Arthritis sufferers who medicated with cannabis reported experiencing better sleep, improved physical function, and reduced depression and anxiety.
By conservative estimates, at least 54 million American adults have doctor-diagnosed arthritis, according to the Arthritis Foundation, and many of them are turning to cannabis to treat their painful symptoms, inflammation, and mood swings.
A Survey Conducted by Creakyjoints for Arthritis Sufferers
CreakyJoints, an online arthritis support community, conducted a survey and presented a summary of the results at the 2019 Annual European Congress of Rheumatology (EULAR) meeting in Madrid, Spain, to ascertain how arthritis sufferers perceive and use medical cannabis and cannabidiol (CBD).
The survey results are positive, found more than half of 1,059 respondents have used cannabis to relieve chronic pain. Nearly all, 97%, said cannabis did ease their pain.
The vast majority of patients surveyed by CreakyJoints said they used cannabis or CBD to treat a host of symptoms related to arthritis but not limited to pain or inflammation. These uses included improving sleep, physical function, and alleviating depression and anxiety that come from dealing with constant pain.
Dr. Benjamin Caplan, a primary care family physician in Boston, noted that cannabis as medicine works across different systems in the human body and that when someone has pain every day it becomes a disabling condition.
Caplan said that up to 27% of the general population suffers from rheumatoid arthritis (RA) – an autoimmune disease which, if untreated, can damage cartilage, the elastic tissue that covers the ends of bones in a joint, as well as the bones themselves.
“We know cannabis is a powerful anti-inflammatory agent that functions differently from other drugs like Tylenol, Ibuprofen, steroids, or the biological options that work on the immune system and can present severe side-effects,” Caplan told Weedmaps News.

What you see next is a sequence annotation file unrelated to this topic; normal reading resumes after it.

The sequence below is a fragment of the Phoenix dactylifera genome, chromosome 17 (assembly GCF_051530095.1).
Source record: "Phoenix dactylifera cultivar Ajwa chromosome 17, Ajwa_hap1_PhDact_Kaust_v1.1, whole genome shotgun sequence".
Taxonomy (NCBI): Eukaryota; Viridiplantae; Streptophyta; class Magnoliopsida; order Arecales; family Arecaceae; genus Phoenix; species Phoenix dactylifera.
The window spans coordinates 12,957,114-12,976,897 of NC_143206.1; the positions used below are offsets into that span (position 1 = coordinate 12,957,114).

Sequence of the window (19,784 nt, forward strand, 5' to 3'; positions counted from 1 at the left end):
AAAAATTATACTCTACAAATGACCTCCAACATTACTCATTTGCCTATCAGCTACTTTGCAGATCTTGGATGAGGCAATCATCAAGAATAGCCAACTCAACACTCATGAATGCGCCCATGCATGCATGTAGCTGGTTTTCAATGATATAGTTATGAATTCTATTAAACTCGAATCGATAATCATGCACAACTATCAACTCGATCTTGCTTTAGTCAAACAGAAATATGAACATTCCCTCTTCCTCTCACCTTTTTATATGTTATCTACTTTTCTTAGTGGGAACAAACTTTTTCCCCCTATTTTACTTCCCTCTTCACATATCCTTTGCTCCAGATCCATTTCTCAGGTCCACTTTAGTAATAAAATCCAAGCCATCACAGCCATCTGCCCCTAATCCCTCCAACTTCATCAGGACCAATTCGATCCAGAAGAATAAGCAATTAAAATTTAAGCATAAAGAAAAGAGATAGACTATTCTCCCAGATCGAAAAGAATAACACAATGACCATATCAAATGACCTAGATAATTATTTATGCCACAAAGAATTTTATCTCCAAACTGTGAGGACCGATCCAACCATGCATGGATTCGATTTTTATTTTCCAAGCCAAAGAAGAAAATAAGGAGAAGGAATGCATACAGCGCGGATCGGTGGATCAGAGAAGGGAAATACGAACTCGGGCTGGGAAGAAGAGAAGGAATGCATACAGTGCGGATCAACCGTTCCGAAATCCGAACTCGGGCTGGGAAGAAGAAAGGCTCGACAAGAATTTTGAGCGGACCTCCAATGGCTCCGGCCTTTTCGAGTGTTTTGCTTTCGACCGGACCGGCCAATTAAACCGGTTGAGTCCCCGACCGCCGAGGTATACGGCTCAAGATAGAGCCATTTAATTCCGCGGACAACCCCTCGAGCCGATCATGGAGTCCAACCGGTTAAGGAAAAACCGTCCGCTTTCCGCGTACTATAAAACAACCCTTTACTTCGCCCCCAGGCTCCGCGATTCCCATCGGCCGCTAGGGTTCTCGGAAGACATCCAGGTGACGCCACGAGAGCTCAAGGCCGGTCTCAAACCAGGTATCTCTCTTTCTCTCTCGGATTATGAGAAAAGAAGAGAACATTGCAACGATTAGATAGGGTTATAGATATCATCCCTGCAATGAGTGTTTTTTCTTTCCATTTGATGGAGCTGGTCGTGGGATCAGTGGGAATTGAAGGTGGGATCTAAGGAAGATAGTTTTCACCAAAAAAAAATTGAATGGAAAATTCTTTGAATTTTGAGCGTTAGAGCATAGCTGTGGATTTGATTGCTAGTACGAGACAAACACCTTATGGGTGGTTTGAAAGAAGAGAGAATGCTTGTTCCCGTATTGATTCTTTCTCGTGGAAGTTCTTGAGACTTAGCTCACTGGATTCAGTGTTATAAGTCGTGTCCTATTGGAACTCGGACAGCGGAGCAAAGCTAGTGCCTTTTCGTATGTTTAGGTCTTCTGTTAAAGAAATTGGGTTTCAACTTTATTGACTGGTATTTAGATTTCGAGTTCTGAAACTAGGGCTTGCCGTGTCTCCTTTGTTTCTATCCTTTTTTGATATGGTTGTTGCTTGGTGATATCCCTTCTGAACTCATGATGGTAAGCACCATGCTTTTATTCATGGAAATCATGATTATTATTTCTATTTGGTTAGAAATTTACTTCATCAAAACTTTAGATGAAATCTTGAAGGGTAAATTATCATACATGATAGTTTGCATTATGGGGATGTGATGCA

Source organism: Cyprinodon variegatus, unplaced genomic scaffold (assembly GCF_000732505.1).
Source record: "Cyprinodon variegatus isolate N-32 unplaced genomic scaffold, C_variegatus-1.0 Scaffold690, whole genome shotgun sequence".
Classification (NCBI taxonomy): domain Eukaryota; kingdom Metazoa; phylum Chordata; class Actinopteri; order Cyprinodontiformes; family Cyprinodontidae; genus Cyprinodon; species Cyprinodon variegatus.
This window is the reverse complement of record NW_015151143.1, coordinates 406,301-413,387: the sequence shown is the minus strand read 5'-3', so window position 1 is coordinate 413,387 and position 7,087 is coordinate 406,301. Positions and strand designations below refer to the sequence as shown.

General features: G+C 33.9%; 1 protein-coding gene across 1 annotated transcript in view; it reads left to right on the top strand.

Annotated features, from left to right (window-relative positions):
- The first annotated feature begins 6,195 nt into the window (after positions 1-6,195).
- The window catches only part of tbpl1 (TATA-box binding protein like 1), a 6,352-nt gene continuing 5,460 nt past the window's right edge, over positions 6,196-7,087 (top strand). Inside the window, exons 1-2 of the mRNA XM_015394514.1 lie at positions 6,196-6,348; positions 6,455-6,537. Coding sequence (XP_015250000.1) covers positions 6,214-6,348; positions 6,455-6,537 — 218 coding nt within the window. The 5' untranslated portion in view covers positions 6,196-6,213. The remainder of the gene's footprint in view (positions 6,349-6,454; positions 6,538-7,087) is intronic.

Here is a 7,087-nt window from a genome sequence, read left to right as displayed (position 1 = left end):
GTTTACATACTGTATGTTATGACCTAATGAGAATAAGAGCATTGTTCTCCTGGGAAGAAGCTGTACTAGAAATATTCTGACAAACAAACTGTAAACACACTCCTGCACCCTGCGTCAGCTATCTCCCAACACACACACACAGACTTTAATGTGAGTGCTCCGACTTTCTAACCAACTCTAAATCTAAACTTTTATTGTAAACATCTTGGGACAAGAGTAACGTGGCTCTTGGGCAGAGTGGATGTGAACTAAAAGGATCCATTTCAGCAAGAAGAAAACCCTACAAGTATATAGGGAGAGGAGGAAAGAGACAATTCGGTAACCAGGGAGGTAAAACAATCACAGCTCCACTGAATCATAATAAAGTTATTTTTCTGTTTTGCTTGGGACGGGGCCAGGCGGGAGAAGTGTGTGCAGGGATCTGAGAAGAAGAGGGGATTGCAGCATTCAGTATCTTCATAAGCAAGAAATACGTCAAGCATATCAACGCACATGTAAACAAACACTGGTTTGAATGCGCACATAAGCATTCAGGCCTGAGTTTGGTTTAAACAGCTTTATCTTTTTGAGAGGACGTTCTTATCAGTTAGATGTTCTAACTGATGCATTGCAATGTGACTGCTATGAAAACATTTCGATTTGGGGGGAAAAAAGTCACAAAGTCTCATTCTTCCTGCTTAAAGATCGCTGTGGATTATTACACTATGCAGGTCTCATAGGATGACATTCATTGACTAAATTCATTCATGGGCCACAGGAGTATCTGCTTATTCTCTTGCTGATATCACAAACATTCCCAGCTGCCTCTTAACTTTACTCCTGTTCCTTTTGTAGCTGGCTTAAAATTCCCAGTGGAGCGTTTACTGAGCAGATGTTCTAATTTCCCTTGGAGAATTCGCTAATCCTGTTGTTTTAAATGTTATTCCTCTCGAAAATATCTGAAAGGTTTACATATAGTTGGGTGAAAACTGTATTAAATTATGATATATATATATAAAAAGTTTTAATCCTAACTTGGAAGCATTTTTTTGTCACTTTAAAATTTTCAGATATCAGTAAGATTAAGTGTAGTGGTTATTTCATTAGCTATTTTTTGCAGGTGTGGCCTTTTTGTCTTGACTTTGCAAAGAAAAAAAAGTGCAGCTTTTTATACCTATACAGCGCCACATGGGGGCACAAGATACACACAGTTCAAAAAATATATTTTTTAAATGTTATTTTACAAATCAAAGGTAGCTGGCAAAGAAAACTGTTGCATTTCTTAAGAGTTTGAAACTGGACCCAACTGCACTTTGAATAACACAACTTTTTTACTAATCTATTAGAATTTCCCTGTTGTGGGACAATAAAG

CBD Can Helped Control Pain and Reduce Inflammation
A report called “Joint for joints – cannabinoids and the treatment of rheumatoid arthritis” published in the journal, Current Opinion in Rheumatology in May 2019, concluded that CBD demonstrated “anti-arthritic effects independent of cannabinoid receptors” and helped control pain and reduce inflammation.
Undertaken by a team of German researchers at the University Hospital in Duesseldorf, Germany, the study noted that the body’s endocannabinoid system (ECS) is capable of combating joint pain related to RA.
The German team noted, “An increasing number of patients with rheumatoid arthritis (RA) are using cannabis to treat their symptoms, although systematic studies regarding efficacy in RA are lacking.”
In a post-survey analysis of the study done in Spain, Director of Patient-Centered Research at CreakyJoints, W. Benjamin Nowell, cautioned not to rely too much on anecdotal responses.
“Anecdotally, and via this survey data, we know that there are many people with arthritis who benefit from marijuana and CBD products,” Nowell said in the analysis. “However, we have to temper our potential excitement about adding these products to an arthritis management strategy because there is so much yet to learn … .”
Caplan agreed that further research is needed but does not discount anecdotal accounts.
Source: Maureen Meehan